It’s raining! Booo! If only I could be back in Italy, where I spent my summer holidays this year. What a great country to be in: whether you decide to turn left or right, it doesn’t matter, everywhere you go there is beautiful landscapes, cities and most importantly GREAT food! Traveling in the Emilia-Romagna region kinda brings some obligations for a food lover like me (not that I mind): When in Bologna, eat bolognese sauce, when in Parma, eat Parma ham and Parmesan cheese. But me and my love did not just eat these wonderful Italian products, we also had an introduction into the Parmigiano Reggiano Cheese making.

Now I have to get really honest with you: I have to admit that I came to realize I knew very little of Parmesan cheeses. I googled a bit to see if I could find a cheese maker that would offer guided tours, which is when I stumbled upon the website of Lateria Sociale Coop. Caseificio San Pier Damiani. Normally you would book a private guide to go there but in an attempt to save a few bucks I decided to send them an email to see if we could join the tour without having to book a day package with a guide. I quickly received an email back that that was not a problem. That one morning we set our navigation to the address on the website. Now comes the crux. I totally expected to find at a big cheese factory with lines of tourists waiting for the tour in their language to start… Nope! I found out that the real Parmigiano Reggiano is a hand made product. So the big factory I expected was in fact a small, family owned, dairy farm.

What is Parmigiano Reggiano

So let’s talk about that a bit more, because I think a lot of you guys don’t know the difference between the one or the other Parmesan cheese.

Parmigiano Reggiano cheese is made in a specific are  that includes the Italian provinces of Parma, Reggio Emilia, Modena, Bologna to the west of the Reno river and Mantua to the east of the Po river. ‘Parmesan’ is a protected name, so cheeses can only be named ‘Parmesan cheeses’ if the milk and cows are from this area. What is special about Parmigiano Reggiano is that it is a hand made product.

Parmigiano Reggiano is made of unpasteurized cow’s milk produced only in the area of origin. The milk that comes in every morning is from te surrounding dairy farms, and the cows are milked in the morning since the milk is not chilled or does not undergo some sterilization process it needs to reach the cheese farm rather quickly. The milk is used to produce cheese straight away. This is also why any tour at the Lateria San Pier Damiani starts at 9 in the morning; it is only then you can see the cheese maker at work.

Parmigiano Reggiano cheese is 100% natural and does not contain additives, preservatives and laboratory selected bacteria in the production process. It is therefore an artisan product made in traditional copper vats.  Because of the specific origin of the milk and cows, and it’s production process the Parmigiano Reggiano keeps his specific identity.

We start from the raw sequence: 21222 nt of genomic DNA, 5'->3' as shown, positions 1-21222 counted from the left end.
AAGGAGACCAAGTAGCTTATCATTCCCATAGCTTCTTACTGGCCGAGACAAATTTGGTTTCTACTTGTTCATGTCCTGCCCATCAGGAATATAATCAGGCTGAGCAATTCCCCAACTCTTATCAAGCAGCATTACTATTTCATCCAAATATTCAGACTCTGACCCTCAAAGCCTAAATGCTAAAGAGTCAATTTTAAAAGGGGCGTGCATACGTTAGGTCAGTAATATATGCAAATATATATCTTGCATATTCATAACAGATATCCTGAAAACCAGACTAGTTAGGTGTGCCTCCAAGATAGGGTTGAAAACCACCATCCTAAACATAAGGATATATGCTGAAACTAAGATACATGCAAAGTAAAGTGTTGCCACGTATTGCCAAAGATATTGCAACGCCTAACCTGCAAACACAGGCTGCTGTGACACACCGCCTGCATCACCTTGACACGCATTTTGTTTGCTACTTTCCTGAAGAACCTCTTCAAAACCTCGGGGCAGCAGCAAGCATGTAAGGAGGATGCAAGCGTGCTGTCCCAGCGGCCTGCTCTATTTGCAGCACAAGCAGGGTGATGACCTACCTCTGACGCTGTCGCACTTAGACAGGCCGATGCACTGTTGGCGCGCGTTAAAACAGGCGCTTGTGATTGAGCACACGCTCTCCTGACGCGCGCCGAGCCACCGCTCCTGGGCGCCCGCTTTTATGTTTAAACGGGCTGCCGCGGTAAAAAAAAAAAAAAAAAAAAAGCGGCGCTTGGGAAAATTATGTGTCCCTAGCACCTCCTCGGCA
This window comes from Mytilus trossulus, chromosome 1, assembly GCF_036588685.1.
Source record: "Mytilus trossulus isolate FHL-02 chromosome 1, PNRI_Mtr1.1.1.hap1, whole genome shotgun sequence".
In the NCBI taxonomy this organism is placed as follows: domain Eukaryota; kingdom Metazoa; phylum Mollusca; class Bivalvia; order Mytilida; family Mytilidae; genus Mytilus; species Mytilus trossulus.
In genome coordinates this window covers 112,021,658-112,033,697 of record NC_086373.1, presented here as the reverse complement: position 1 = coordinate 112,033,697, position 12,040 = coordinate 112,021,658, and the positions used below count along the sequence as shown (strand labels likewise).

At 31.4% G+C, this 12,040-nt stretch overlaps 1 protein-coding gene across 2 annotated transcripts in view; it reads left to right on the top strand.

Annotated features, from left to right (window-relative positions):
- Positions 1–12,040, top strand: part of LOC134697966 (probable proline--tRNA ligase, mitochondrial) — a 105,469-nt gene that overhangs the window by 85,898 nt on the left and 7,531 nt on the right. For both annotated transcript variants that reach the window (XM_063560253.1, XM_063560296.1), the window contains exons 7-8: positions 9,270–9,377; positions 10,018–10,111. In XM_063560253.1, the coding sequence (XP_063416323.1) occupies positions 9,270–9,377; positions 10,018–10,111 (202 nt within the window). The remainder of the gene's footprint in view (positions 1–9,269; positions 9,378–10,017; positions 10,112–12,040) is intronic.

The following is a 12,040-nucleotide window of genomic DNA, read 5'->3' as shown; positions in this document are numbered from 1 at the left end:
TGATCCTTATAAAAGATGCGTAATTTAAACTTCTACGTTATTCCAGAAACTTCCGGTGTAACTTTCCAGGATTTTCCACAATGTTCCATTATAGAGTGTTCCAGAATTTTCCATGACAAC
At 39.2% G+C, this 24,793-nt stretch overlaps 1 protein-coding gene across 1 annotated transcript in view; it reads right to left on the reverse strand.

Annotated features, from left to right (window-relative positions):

So remember kids: Parmigiano Reggiano = a hand made product, the rest is either a factory made product and/or has additives added to the cheese.


The Parmigiano Reggiano curd is filtered out of the whey and cut in two to be transferred in the cheese wheel molds.

The Parmigiano Reggiano curd is filtered out of the whey and cut in two to be transferred in the cheese wheel molds.


Dairy San Pier Damiani

In 1965, on the day dedicated to St. Peter Damian, 21 February, the social dairy of San Pier Damiani was founded. At the time there were over 20 producers in the area between San Prospero, Beneceto, Coloreto and San Donato. Our guide told us that nowadays it is very hard to make ends meet as a Parmesan cheese maker. It is hard work, and the work continues day in and day out: processing the milk, turning the cheese wheels in their salt baths, cleaning the wheels and putting them in storage. There no way a cheese maker could take a 2-week holiday without having someone managing the cheeses, which need care every single day depending on the production stage they are in. A very unattractive job for most youngsters. Therefore today there are only four producers of Parmigiano Reggiano left, some are the children of the founders.

Parmigiano Reggiano wheels taking a salt bath.

Parmigiano Reggiano wheels taking a salt bath.

From this you could draw the conclusion that there is very little Parmigiano Reggiano today compared to 40 years ago. However, the modern machines allow to maintain a production capacity almost equal to the original. Every day in the dairy will produce on average 10 cheese wheels.

Following the rules of the craft tradition, the cheese makers produce a completely natural, and unique cheese, which because of the slow maturing process maintains its soft and aromatic taste. Even the 30 months old cheese melts nicely in the mouth.

For more information on Diary San Pier Damiani, visit their Website

The Parmigiano Reggiano is maturing in large storage rooms.

The Parmigiano Reggiano is maturing in large storage rooms.